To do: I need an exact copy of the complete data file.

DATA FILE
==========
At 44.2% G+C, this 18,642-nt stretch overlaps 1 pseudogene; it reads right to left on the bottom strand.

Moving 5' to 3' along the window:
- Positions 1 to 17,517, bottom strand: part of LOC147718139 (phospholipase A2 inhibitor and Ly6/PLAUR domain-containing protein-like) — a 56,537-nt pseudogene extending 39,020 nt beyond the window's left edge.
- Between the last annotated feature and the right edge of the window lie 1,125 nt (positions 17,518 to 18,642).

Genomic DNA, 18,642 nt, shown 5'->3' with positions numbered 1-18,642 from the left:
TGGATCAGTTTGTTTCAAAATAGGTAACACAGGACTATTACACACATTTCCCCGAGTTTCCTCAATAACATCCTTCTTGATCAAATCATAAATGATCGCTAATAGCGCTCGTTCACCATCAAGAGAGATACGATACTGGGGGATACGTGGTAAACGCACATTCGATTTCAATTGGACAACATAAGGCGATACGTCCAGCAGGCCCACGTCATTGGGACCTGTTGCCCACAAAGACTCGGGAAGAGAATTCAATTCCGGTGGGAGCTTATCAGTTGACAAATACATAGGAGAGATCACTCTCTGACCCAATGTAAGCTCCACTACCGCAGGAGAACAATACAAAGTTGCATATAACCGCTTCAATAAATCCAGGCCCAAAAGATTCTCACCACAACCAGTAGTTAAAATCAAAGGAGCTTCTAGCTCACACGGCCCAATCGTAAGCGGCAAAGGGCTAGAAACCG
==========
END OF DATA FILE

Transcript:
At 44.2% G+C, this 18,642-nt stretch overlaps 1 pseudogene; it reads right to left on the bottom strand.

Moving 5' to 3' along the window:
- Positions 1 to 17,517, bottom strand: part of LOC147718139 (phospholipase A2 inhibitor and Ly6/PLAUR domain-containing protein-like) — a 56,537-nt pseudogene extending 39,020 nt beyond the window's left edge.
- Between the last annotated feature and the right edge of the window lie 1,125 nt (positions 17,518 to 18,642).

Genomic DNA, 18,642 nt, shown 5'->3' with positions numbered 1-18,642 from the left:
TGGATCAGTTTGTTTCAAAATAGGTAACACAGGACTATTACACACATTTCCCCGAGTTTCCTCAATAACATCCTTCTTGATCAAATCATAAATGATCGCTAATAGCGCTCGTTCACCATCAAGAGAGATACGATACTGGGGGATACGTGGTAAACGCACATTCGATTTCAATTGGACAACATAAGGCGATACGTCCAGCAGGCCCACGTCATTGGGACCTGTTGCCCACAAAGACTCGGGAAGAGAATTCAATTCCGGTGGGAGCTTATCAGTTGACAAATACATAGGAGAGATCACTCTCTGACCCAATGTAAGCTCCACTACCGCAGGAGAACAATACAAAGTTGCATATAACCGCTTCAATAAATCCAGGCCCAAAAGATTCTCACCACAACCAGTAGTTAAAATCAAAGGAGCTTCTAGCTCACACGGCCCAATCGTAAGCGGCAAAGGGCTAGAAACCG